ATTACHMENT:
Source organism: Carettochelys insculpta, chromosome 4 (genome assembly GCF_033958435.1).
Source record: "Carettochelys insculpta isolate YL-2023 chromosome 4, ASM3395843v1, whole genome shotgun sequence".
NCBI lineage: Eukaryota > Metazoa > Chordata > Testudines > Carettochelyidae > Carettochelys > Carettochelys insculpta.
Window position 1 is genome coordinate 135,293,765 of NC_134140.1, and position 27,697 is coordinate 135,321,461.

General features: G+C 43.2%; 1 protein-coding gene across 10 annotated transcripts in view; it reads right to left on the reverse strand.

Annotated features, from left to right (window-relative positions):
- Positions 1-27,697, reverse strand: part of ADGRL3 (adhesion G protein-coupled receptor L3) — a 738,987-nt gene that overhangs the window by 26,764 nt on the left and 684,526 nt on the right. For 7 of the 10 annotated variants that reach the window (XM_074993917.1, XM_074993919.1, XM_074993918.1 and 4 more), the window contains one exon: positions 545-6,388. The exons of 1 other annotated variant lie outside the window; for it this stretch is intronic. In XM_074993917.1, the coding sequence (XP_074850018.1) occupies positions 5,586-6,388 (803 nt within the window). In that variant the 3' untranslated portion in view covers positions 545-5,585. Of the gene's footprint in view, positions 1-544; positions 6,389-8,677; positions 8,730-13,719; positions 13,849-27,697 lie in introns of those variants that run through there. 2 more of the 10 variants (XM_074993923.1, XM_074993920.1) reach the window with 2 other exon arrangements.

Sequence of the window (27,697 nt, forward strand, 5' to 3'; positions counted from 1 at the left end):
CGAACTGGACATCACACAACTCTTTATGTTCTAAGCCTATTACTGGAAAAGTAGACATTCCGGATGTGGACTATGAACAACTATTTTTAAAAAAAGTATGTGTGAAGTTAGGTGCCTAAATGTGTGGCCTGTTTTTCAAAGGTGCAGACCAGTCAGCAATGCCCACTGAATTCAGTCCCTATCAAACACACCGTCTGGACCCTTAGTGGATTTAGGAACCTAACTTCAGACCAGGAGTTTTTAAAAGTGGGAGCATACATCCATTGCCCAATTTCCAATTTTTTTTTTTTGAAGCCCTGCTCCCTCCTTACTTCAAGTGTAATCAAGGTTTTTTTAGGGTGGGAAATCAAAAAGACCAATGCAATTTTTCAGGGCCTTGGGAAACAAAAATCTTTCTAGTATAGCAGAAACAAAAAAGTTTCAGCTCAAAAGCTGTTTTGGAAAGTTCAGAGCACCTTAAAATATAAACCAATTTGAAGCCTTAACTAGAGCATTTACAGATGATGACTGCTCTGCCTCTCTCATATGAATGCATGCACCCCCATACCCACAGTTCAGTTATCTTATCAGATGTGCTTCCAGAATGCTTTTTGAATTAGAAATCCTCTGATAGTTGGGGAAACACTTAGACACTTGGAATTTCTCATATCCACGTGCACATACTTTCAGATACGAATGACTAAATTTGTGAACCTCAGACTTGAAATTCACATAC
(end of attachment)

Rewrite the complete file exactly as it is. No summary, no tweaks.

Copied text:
Source organism: Carettochelys insculpta, chromosome 4 (genome assembly GCF_033958435.1).
Source record: "Carettochelys insculpta isolate YL-2023 chromosome 4, ASM3395843v1, whole genome shotgun sequence".
NCBI lineage: Eukaryota > Metazoa > Chordata > Testudines > Carettochelyidae > Carettochelys > Carettochelys insculpta.
Window position 1 is genome coordinate 135,293,765 of NC_134140.1, and position 27,697 is coordinate 135,321,461.

General features: G+C 43.2%; 1 protein-coding gene across 10 annotated transcripts in view; it reads right to left on the reverse strand.

Annotated features, from left to right (window-relative positions):
- Positions 1-27,697, reverse strand: part of ADGRL3 (adhesion G protein-coupled receptor L3) — a 738,987-nt gene that overhangs the window by 26,764 nt on the left and 684,526 nt on the right. For 7 of the 10 annotated variants that reach the window (XM_074993917.1, XM_074993919.1, XM_074993918.1 and 4 more), the window contains one exon: positions 545-6,388. The exons of 1 other annotated variant lie outside the window; for it this stretch is intronic. In XM_074993917.1, the coding sequence (XP_074850018.1) occupies positions 5,586-6,388 (803 nt within the window). In that variant the 3' untranslated portion in view covers positions 545-5,585. Of the gene's footprint in view, positions 1-544; positions 6,389-8,677; positions 8,730-13,719; positions 13,849-27,697 lie in introns of those variants that run through there. 2 more of the 10 variants (XM_074993923.1, XM_074993920.1) reach the window with 2 other exon arrangements.

Sequence of the window (27,697 nt, forward strand, 5' to 3'; positions counted from 1 at the left end):
CGAACTGGACATCACACAACTCTTTATGTTCTAAGCCTATTACTGGAAAAGTAGACATTCCGGATGTGGACTATGAACAACTATTTTTAAAAAAAGTATGTGTGAAGTTAGGTGCCTAAATGTGTGGCCTGTTTTTCAAAGGTGCAGACCAGTCAGCAATGCCCACTGAATTCAGTCCCTATCAAACACACCGTCTGGACCCTTAGTGGATTTAGGAACCTAACTTCAGACCAGGAGTTTTTAAAAGTGGGAGCATACATCCATTGCCCAATTTCCAATTTTTTTTTTTTGAAGCCCTGCTCCCTCCTTACTTCAAGTGTAATCAAGGTTTTTTTAGGGTGGGAAATCAAAAAGACCAATGCAATTTTTCAGGGCCTTGGGAAACAAAAATCTTTCTAGTATAGCAGAAACAAAAAAGTTTCAGCTCAAAAGCTGTTTTGGAAAGTTCAGAGCACCTTAAAATATAAACCAATTTGAAGCCTTAACTAGAGCATTTACAGATGATGACTGCTCTGCCTCTCTCATATGAATGCATGCACCCCCATACCCACAGTTCAGTTATCTTATCAGATGTGCTTCCAGAATGCTTTTTGAATTAGAAATCCTCTGATAGTTGGGGAAACACTTAGACACTTGGAATTTCTCATATCCACGTGCACATACTTTCAGATACGAATGACTAAATTTGTGAACCTCAGACTTGAAATTCACATAC